Impact of economic crisis on mental health of migrant workers: what happened with migrants who came to Spain to work?
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- Agudelo-Suárez, A.A., Ronda, E., Vázquez-Navarrete, M.L. et al. Int J Public Health (2013) 58: 627. doi:10.1007/s00038-013-0475-0
To assess changes in mental health in a sample of migrant workers after the eruption of the economic crisis in Spain.
318 migrant workers were interviewed. Mental health, sociodemographic, and economic crisis related variables were obtained through face-to-face (2008) and phone (2011) interviews. Prevalence of poor mental health (PMH) was compared (2011–2008) and multivariate logistic regression models were fitted.
Change in prevalence of PMH was higher in men (aOR 4.63; 95 % CI 2.11–10.16). Subgroups of men showing the largest detrimental mental health effects were: unemployed, with low salaries (≤1,200 euros) and those reporting family burden. An increase of PMH was found in women, without significant associations.
Mental health of migrant workers in Spain has worsened during the economic crisis.
KeywordsWorking conditionsEconomic crisisMigrantsMental healthSpain
During the last decade of the 20th century and the beginning of the 21st, Spain has become one of the preferred destinations for migrants, making it one of the countries with the highest proportion of migrants in the European Union (European Commission 2012). The economic growth of the country based mostly on the construction and tourism, and personal services attracted huge amount of foreign workers (Agudelo-Suarez et al. 2009b). Overall, 12.2 % of the population registered in Spain in 2010 was foreign-born compared to 1.6 % in 1998 (Instituto Nacional de Estadística [National Institute of Statistics] 2012b).
Since 2008, Spain has been affected by a deep economic crisis. This situation has represented a severe setback in employment, and the economy has suffered the highest rise in unemployment ever recorded (Directorate-General for Economic and Financial Affairs of the European Commission 2009; Garcia 2010; Instituto Nacional de Estadística [National Institute of Statistics] 2012a): the unemployment rate increased from 11.3 % in 2008 to 21.6 % in 2011, with the rate among immigrants exceeding 30 % in the latter period. An increasing number of studies have analyzed the impact of the economic crisis on health status (Catalano 2009; Davila Quintana and Gonzalez Lopez-Valcarcel 2009; Kentikelenis et al. 2011; Kentikelenis and Papanicolas 2012; Papademetriou et al. 2010; Riva et al. 2011; Shi et al. 2011), and the WHO has documented the particular challenge that the economic consequences of the recessions such as unemployment and losses of income poses for mental health (World Health Organization (WHO): Regional Office for Europe 2011). However, its impact on migrant workers has so far not been analyzed.
The analysis of the occupational health of foreign residents in Spain is steadily developing. Available research shows that migrant workers face precarious jobs, segmented labor market, and risk factors in the workplace. The ITSAL (Spanish acronym for Inmigración, Trabajo y Salud) Project, a network of research groups aiming to explore the occupational health conditions of foreign-born residents in Spain, began in 2008 with a cross-sectional survey in a sample of migrant workers (Agudelo-Suarez et al. 2010; Delclos et al. 2011; Sousa et al. 2010), which has continued in 2011 assessing the influence of the current economic crisis on the working conditions and health of these workers. The objective of this report is to assess mental health changes in a sample of migrant workers after the eruption of the economic crisis in Spain.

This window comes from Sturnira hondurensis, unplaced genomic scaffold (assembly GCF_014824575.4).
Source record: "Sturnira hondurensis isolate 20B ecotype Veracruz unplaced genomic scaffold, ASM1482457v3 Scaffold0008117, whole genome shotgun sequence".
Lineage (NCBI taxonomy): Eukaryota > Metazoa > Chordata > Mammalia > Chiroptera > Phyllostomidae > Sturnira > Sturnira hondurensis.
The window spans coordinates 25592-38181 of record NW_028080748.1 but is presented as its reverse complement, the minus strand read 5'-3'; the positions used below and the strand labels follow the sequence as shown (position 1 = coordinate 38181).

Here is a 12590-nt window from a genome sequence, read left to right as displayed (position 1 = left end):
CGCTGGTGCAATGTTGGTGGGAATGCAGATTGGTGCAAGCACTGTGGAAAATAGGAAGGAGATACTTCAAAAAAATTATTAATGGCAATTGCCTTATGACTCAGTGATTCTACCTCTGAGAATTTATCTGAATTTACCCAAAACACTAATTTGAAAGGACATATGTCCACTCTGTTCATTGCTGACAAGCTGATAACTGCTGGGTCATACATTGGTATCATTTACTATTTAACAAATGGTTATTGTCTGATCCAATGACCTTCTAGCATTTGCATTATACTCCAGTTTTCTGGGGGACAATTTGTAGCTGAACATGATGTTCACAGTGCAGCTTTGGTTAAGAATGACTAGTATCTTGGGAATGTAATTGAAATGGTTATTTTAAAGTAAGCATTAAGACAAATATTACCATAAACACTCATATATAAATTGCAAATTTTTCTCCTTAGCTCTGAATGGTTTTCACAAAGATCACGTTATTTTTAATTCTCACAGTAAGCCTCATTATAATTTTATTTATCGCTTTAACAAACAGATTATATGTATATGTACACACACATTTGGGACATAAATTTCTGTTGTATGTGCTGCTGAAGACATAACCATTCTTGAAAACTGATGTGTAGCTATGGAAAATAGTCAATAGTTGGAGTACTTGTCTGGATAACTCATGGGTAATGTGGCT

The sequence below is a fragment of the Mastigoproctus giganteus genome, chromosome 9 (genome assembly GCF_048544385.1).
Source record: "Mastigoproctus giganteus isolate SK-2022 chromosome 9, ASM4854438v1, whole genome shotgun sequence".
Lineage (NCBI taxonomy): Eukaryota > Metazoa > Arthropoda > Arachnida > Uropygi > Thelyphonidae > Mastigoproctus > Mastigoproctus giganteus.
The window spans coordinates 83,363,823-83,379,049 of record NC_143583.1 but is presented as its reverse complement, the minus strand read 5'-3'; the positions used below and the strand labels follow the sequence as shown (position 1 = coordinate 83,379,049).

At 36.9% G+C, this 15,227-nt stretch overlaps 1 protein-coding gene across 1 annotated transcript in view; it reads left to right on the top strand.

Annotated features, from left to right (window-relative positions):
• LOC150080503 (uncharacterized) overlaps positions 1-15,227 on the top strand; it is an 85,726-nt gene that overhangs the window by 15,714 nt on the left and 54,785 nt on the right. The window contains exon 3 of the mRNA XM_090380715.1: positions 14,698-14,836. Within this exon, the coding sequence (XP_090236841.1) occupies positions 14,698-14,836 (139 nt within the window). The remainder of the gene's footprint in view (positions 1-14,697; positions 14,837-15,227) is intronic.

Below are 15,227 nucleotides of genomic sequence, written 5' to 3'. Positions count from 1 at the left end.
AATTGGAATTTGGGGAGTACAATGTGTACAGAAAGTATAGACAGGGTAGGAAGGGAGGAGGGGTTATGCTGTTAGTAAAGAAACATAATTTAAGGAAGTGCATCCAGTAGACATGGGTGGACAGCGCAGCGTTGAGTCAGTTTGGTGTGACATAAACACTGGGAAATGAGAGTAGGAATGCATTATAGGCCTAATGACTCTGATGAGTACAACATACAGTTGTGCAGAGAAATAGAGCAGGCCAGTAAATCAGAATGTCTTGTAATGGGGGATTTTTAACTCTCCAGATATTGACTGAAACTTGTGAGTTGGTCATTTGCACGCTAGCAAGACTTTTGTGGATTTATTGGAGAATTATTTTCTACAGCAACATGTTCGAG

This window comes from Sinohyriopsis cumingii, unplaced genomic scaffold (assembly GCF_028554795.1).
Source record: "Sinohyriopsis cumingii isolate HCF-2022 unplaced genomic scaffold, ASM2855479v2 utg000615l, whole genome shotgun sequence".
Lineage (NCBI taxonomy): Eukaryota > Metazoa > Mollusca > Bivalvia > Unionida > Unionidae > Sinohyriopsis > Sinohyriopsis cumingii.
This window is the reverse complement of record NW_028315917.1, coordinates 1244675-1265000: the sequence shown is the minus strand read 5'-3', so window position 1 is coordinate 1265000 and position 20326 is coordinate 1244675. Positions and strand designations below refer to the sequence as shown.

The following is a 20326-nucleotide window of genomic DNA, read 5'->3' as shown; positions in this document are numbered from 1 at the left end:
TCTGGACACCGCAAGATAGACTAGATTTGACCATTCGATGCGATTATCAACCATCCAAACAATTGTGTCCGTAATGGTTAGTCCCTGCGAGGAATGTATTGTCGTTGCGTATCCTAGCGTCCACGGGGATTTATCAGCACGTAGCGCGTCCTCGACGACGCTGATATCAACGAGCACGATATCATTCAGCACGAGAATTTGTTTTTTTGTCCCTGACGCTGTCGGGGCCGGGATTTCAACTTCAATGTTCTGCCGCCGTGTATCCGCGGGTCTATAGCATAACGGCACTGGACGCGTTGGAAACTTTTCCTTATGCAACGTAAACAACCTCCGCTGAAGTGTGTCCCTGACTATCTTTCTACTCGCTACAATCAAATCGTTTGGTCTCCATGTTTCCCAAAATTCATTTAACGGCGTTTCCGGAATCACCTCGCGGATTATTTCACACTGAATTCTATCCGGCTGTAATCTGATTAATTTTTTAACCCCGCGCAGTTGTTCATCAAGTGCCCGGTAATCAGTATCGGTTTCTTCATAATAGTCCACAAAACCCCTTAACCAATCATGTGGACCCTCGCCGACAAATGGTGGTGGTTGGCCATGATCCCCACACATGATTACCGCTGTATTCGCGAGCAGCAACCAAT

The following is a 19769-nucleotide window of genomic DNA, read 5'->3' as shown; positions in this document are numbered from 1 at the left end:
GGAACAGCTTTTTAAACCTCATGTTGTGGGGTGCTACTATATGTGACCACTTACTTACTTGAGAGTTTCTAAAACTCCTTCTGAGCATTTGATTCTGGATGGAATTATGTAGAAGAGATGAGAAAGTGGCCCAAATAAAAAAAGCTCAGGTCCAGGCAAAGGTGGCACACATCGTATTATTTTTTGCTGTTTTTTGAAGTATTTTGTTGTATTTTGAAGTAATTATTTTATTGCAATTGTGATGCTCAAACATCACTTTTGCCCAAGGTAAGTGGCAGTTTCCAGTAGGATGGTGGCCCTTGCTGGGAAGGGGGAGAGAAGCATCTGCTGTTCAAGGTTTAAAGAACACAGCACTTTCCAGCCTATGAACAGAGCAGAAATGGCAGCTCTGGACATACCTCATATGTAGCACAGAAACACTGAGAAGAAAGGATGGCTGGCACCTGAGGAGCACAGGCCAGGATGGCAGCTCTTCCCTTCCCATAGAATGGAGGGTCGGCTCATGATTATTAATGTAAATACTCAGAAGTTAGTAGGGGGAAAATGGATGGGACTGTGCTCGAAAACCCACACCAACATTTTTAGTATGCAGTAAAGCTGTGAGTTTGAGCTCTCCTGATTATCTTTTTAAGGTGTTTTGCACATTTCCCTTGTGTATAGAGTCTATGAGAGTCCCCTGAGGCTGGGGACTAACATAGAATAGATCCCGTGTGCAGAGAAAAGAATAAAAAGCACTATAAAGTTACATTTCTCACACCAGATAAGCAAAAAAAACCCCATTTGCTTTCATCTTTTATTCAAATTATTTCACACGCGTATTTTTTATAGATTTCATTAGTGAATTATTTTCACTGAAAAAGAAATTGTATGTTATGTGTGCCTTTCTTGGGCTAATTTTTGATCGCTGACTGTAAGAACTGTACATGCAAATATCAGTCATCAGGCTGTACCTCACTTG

This is a two-wave follow-up study. In 2008, a survey was carried out in a quota sample of 2,434 migrants from Morocco, Ecuador, Romania, and Colombia working for at least 1 year in Spain. From this sample, 1,129 agreed to be re-contacted in future research, providing their phone number. In February 2011, 318 of them were localized and interviewed again using the same questionnaire. Details of the sampling and surveying processes are provided elsewhere (Agudelo-Suarez et al. 2009b; Delclos et al. 2011).
Mental health status was the outcome variable and the time period (2011 and 2008) was the main explanatory covariate. Mental health was measured by the 12-item version of the General Health Questionnaire GHQ-12 (Goldberg and Williams 1996). Individuals with a score of 3 or higher were considered to have poor mental health (yes/no). Explanatory variables obtained both in 2008 and 2011 were (a) Sociodemographic: Sex, country of birth, age, and residence status (documented/undocumented) and (b) economic crisis related variables: working situation (employed/unemployed), monthly income (in euros ≤1,200, 1,201, or higher), and family burden (having someone financially dependent on them in Spain and/or their country of origin, yes/no).
A descriptive analysis was carried out for each variable. Prevalence of poor mental health was calculated (stratified by sex) for economic crisis related variables at 95 % confidence intervals (95 % CI). Finally, multivariate logistic regression models with random effects for each individual were fitted (Rabe-Hesketh and Skrondal 2008; Twisk 2003). Odds ratio (OR) of poor mental health in year 2011 (after the crisis) relative to year 2008 (before the crisis) were computed at 95 % CI. Adjusted odds ratio (aOR) by age, country of residence, and legal residence/status with 95 % CI were also calculated. The models were extended to include interaction terms between time period and each of the employment characteristics to estimate OR and aOR within each employment characteristics group. All the analyses were conducted separately for men and women. Calculations were obtained using SPSS 18.0 and Stata 11.0. The study protocol was approved by the local Ethical Committees. Confidentiality was guaranteed throughout the research process and all respondents gave informed consent to participate in accordance with Spanish regulations.